Then dump the bosses off your back!

–John Brill (1916)

Further reading:

May Day 2006: A Day of Resistance

Let us sink such differences as nationality, religion, politics, and set our eyes eternally and forever toward the rising star of the industrial republic of labor; remembering that we have left the old behind and have set our faces toward the future. There is no power on earth that can stop men and women who are determined to be free at all hazards. There is no power on earth so great as the power of intellect. It moves the world and it moves the earth.

— Lucy Parsons (1905): Speech to the Industrial Workers of the World

From last year’s commemorative post:

Today is May Day, or International Worker’s Day: a day to celebrate the long, hard struggle of workers for freedom, self-determination, and a better life. The day originated during the heady days of the Eight Hour Day campaign in the late 19th century, a campaign led not by bureaucratic union bosses, much less by Marxist thugs, but by ordinary workers agitating and organizing amongst themselves. Most of them were anarchists, and their struggle was as much against State power as it was against the bosses (part of the reason for May Day commemorations, mind you, is to remember the Haymarket martyrs, anarchists murdered by the state of Illinois).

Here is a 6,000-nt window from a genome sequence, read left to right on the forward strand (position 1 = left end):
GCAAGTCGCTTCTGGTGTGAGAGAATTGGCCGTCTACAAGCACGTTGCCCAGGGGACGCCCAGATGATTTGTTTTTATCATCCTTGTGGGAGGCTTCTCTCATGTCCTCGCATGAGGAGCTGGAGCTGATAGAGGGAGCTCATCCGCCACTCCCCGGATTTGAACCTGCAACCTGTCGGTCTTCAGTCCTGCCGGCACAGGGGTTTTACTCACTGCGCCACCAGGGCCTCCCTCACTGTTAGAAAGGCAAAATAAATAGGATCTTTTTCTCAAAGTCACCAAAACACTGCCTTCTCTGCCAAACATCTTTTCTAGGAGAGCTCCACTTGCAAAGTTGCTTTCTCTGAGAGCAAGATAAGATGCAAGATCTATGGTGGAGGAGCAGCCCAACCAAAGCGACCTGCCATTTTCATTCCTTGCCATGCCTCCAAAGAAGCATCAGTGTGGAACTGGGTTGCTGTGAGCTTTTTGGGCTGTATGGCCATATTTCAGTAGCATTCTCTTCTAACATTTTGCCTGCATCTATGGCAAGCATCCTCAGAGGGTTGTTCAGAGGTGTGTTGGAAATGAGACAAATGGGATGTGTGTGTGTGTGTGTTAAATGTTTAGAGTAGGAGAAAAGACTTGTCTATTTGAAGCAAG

— GT 2005-05-01: May Day, May Day

From Kevin Carson’s commemorative post from last year:

May Day, the international holiday of the socialist and workers’ movements, is popularly viewed in the U.S. as that commie holiday. It’s commonly associated with big parades and displays of military hardware on Red Square, and exchanges of fraternal greetings between leaders of the USSR and its satellites.

In fact, though, it’s a holiday that started in the U.S., and is as American as apple pie. In 1884, the Federation of Organized Trades and Labor Unions, predecessor of the AFL, called for a nationwide general strike in favor of the eight-hour day. It was to be introduced on May 1, 1886. The political strife resulting directly from that movement included the Haymarket bomb and the subsequent police and judicial riot. The celebration of May Day as a worker’s holiday dates back to that movement.